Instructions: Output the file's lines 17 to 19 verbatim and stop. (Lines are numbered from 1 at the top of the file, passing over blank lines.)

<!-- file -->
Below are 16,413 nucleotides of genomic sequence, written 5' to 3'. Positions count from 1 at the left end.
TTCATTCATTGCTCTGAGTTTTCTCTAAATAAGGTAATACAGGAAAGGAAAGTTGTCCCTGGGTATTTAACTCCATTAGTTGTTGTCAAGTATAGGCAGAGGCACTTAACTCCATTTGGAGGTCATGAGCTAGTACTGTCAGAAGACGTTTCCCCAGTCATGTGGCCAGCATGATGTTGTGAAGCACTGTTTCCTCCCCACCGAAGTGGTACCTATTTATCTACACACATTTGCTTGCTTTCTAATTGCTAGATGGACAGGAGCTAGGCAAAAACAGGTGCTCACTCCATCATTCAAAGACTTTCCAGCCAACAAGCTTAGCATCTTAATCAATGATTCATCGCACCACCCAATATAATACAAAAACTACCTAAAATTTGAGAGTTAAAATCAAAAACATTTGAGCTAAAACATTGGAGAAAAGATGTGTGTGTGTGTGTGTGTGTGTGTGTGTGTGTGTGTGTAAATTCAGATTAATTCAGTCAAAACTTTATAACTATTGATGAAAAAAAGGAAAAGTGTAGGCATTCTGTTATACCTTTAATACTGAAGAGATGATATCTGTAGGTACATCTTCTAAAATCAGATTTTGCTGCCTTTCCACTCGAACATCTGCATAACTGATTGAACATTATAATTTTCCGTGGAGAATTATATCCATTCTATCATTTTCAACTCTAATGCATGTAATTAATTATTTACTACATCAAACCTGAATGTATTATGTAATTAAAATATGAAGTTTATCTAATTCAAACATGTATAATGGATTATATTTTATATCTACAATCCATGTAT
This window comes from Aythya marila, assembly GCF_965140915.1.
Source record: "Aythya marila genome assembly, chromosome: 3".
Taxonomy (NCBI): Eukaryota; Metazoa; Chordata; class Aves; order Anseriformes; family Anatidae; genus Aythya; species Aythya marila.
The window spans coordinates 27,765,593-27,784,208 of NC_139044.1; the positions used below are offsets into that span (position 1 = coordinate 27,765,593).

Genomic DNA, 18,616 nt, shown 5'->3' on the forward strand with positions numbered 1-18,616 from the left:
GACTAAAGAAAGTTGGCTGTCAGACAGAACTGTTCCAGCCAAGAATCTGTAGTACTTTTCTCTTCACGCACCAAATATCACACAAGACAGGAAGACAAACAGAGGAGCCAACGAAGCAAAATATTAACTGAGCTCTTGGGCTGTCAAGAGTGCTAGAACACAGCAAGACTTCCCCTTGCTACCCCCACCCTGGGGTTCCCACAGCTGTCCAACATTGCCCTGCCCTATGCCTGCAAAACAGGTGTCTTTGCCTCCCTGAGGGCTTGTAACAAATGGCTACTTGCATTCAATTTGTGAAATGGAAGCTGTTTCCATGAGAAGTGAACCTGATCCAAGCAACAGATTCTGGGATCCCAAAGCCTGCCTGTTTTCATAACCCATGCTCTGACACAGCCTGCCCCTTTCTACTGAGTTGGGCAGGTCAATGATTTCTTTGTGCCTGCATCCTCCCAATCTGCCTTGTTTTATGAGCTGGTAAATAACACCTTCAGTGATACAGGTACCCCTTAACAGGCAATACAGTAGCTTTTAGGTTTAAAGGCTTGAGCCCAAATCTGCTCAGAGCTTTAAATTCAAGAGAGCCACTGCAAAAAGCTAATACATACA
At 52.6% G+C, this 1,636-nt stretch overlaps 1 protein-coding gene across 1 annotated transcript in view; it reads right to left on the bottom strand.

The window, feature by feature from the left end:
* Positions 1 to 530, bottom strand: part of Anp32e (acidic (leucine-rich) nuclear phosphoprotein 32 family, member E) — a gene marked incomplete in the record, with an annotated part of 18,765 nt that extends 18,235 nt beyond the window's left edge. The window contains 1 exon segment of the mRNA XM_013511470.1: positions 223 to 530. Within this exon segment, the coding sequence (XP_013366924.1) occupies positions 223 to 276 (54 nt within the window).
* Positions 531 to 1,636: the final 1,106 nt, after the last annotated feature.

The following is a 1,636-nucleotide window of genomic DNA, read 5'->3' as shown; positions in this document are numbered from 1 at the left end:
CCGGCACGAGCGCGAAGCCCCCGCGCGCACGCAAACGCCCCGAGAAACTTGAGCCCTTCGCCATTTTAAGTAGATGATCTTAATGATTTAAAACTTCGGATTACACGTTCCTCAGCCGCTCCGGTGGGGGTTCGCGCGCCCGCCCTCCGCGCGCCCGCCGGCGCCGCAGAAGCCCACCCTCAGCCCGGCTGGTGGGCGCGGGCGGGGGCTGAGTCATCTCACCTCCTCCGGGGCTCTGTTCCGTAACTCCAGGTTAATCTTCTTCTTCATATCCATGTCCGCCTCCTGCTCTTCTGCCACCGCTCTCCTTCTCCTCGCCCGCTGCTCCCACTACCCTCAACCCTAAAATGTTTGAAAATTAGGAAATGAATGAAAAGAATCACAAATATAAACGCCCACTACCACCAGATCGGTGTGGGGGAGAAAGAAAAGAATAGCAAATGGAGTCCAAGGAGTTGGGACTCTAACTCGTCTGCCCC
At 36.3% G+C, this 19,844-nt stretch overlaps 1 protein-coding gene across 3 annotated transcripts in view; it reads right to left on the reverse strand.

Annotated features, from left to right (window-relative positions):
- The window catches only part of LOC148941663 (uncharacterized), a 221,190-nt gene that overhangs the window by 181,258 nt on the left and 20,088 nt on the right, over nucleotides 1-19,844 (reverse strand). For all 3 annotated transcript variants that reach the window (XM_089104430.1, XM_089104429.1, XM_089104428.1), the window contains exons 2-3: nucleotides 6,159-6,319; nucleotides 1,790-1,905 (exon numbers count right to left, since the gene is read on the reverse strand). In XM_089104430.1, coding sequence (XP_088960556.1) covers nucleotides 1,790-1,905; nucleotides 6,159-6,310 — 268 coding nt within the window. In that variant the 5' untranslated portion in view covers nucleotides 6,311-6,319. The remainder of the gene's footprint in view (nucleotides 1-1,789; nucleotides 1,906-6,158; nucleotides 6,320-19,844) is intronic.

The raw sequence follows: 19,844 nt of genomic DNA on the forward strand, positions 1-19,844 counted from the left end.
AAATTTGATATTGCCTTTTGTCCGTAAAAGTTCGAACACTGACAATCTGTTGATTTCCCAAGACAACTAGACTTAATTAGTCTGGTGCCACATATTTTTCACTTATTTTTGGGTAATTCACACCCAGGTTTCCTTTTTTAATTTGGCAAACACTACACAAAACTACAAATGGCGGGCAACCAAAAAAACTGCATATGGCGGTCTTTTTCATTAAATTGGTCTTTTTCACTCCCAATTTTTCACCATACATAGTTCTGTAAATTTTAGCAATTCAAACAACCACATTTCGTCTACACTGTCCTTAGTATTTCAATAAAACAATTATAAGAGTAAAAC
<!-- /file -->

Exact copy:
- The window catches only part of LOC148941663 (uncharacterized), a 221,190-nt gene that overhangs the window by 181,258 nt on the left and 20,088 nt on the right, over nucleotides 1-19,844 (reverse strand). For all 3 annotated transcript variants that reach the window (XM_089104430.1, XM_089104429.1, XM_089104428.1), the window contains exons 2-3: nucleotides 6,159-6,319; nucleotides 1,790-1,905 (exon numbers count right to left, since the gene is read on the reverse strand). In XM_089104430.1, coding sequence (XP_088960556.1) covers nucleotides 1,790-1,905; nucleotides 6,159-6,310 — 268 coding nt within the window. In that variant the 5' untranslated portion in view covers nucleotides 6,311-6,319. The remainder of the gene's footprint in view (nucleotides 1-1,789; nucleotides 1,906-6,158; nucleotides 6,320-19,844) is intronic.

The raw sequence follows: 19,844 nt of genomic DNA on the forward strand, positions 1-19,844 counted from the left end.
AAATTTGATATTGCCTTTTGTCCGTAAAAGTTCGAACACTGACAATCTGTTGATTTCCCAAGACAACTAGACTTAATTAGTCTGGTGCCACATATTTTTCACTTATTTTTGGGTAATTCACACCCAGGTTTCCTTTTTTAATTTGGCAAACACTACACAAAACTACAAATGGCGGGCAACCAAAAAAACTGCATATGGCGGTCTTTTTCATTAAATTGGTCTTTTTCACTCCCAATTTTTCACCATACATAGTTCTGTAAATTTTAGCAATTCAAACAACCACATTTCGTCTACACTGTCCTTAGTATTTCAATAAAACAATTATAAGAGTAAAAC